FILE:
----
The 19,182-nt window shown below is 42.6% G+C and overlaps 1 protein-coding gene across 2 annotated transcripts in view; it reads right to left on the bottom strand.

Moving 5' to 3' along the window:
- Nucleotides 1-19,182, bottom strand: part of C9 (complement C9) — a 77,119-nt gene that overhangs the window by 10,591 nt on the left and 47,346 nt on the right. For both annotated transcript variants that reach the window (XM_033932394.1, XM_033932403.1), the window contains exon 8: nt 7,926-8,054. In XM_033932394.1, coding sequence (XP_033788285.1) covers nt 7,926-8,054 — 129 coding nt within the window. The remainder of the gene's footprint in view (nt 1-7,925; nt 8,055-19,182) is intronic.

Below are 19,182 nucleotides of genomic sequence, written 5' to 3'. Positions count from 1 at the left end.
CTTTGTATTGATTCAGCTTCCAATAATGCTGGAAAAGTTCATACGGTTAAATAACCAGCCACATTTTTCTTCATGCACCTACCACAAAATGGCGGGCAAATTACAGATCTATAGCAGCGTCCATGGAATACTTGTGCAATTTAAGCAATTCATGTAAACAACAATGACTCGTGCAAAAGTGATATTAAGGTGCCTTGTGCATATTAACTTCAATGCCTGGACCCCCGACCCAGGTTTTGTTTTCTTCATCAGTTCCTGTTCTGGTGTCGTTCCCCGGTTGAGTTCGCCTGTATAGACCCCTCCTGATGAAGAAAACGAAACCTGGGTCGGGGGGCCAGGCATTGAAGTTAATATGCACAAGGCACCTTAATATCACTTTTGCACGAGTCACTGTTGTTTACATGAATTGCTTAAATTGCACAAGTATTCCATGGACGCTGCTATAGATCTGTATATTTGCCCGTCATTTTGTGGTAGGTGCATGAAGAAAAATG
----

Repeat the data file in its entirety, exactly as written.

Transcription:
The 19,182-nt window shown below is 42.6% G+C and overlaps 1 protein-coding gene across 2 annotated transcripts in view; it reads right to left on the bottom strand.

Moving 5' to 3' along the window:
- Nucleotides 1-19,182, bottom strand: part of C9 (complement C9) — a 77,119-nt gene that overhangs the window by 10,591 nt on the left and 47,346 nt on the right. For both annotated transcript variants that reach the window (XM_033932394.1, XM_033932403.1), the window contains exon 8: nt 7,926-8,054. In XM_033932394.1, coding sequence (XP_033788285.1) covers nt 7,926-8,054 — 129 coding nt within the window. The remainder of the gene's footprint in view (nt 1-7,925; nt 8,055-19,182) is intronic.

Below are 19,182 nucleotides of genomic sequence, written 5' to 3'. Positions count from 1 at the left end.
CTTTGTATTGATTCAGCTTCCAATAATGCTGGAAAAGTTCATACGGTTAAATAACCAGCCACATTTTTCTTCATGCACCTACCACAAAATGGCGGGCAAATTACAGATCTATAGCAGCGTCCATGGAATACTTGTGCAATTTAAGCAATTCATGTAAACAACAATGACTCGTGCAAAAGTGATATTAAGGTGCCTTGTGCATATTAACTTCAATGCCTGGACCCCCGACCCAGGTTTTGTTTTCTTCATCAGTTCCTGTTCTGGTGTCGTTCCCCGGTTGAGTTCGCCTGTATAGACCCCTCCTGATGAAGAAAACGAAACCTGGGTCGGGGGGCCAGGCATTGAAGTTAATATGCACAAGGCACCTTAATATCACTTTTGCACGAGTCACTGTTGTTTACATGAATTGCTTAAATTGCACAAGTATTCCATGGACGCTGCTATAGATCTGTATATTTGCCCGTCATTTTGTGGTAGGTGCATGAAGAAAAATG